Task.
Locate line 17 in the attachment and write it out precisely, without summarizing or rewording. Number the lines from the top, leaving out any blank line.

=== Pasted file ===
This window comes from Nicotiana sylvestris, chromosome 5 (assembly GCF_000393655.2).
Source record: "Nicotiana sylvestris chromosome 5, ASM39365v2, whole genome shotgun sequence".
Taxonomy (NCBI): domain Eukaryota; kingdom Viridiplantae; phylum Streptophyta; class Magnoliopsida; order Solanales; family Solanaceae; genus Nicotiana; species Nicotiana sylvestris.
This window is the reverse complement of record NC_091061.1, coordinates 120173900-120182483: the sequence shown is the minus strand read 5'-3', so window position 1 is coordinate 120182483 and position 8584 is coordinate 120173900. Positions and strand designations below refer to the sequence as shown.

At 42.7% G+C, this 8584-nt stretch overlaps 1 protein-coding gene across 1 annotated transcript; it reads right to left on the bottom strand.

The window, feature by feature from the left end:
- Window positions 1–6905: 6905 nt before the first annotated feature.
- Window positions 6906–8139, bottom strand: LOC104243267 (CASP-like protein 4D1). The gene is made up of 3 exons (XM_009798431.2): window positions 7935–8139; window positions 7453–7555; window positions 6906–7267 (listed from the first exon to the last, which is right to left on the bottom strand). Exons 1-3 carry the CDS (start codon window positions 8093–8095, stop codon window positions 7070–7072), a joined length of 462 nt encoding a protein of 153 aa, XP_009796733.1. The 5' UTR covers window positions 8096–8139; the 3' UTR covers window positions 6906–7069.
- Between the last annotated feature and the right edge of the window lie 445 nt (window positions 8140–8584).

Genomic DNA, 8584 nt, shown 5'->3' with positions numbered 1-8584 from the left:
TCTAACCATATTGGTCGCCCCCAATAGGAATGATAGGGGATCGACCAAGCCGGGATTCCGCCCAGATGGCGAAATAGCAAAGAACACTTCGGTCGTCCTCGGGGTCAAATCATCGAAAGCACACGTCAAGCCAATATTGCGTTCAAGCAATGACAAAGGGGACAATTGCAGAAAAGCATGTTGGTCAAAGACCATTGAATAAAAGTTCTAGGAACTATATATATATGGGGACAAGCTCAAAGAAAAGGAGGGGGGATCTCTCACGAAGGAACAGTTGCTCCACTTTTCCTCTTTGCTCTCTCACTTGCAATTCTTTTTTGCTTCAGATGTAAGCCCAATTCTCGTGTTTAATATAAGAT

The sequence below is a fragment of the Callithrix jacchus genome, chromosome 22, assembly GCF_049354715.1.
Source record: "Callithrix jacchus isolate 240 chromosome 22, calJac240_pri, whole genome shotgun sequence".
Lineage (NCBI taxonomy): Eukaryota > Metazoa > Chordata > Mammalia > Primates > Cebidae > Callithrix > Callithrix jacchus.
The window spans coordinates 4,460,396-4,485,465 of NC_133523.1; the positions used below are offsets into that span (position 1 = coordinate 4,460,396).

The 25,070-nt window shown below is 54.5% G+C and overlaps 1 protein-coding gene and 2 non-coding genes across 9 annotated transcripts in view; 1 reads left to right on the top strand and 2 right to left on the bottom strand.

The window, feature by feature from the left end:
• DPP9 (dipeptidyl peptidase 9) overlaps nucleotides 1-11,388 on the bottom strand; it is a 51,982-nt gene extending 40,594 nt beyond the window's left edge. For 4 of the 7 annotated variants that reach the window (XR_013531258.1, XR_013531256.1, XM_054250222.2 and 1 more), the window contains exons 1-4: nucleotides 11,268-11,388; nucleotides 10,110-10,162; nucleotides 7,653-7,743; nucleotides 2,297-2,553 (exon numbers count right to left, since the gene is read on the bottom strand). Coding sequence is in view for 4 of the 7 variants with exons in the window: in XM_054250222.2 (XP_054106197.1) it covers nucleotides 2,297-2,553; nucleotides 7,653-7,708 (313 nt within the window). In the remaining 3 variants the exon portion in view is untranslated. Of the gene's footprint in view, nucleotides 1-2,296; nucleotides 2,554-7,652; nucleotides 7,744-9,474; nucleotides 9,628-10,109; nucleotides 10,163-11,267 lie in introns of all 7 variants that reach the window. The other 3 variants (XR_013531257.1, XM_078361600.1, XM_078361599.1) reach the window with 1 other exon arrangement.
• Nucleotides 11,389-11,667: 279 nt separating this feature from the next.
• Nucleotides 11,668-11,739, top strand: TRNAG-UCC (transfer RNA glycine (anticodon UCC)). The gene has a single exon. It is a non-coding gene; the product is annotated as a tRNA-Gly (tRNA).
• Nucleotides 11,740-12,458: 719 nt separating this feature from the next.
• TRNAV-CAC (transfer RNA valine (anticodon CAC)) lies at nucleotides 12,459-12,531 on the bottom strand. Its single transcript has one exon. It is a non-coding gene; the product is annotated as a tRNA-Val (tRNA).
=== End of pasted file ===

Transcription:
The window, feature by feature from the left end: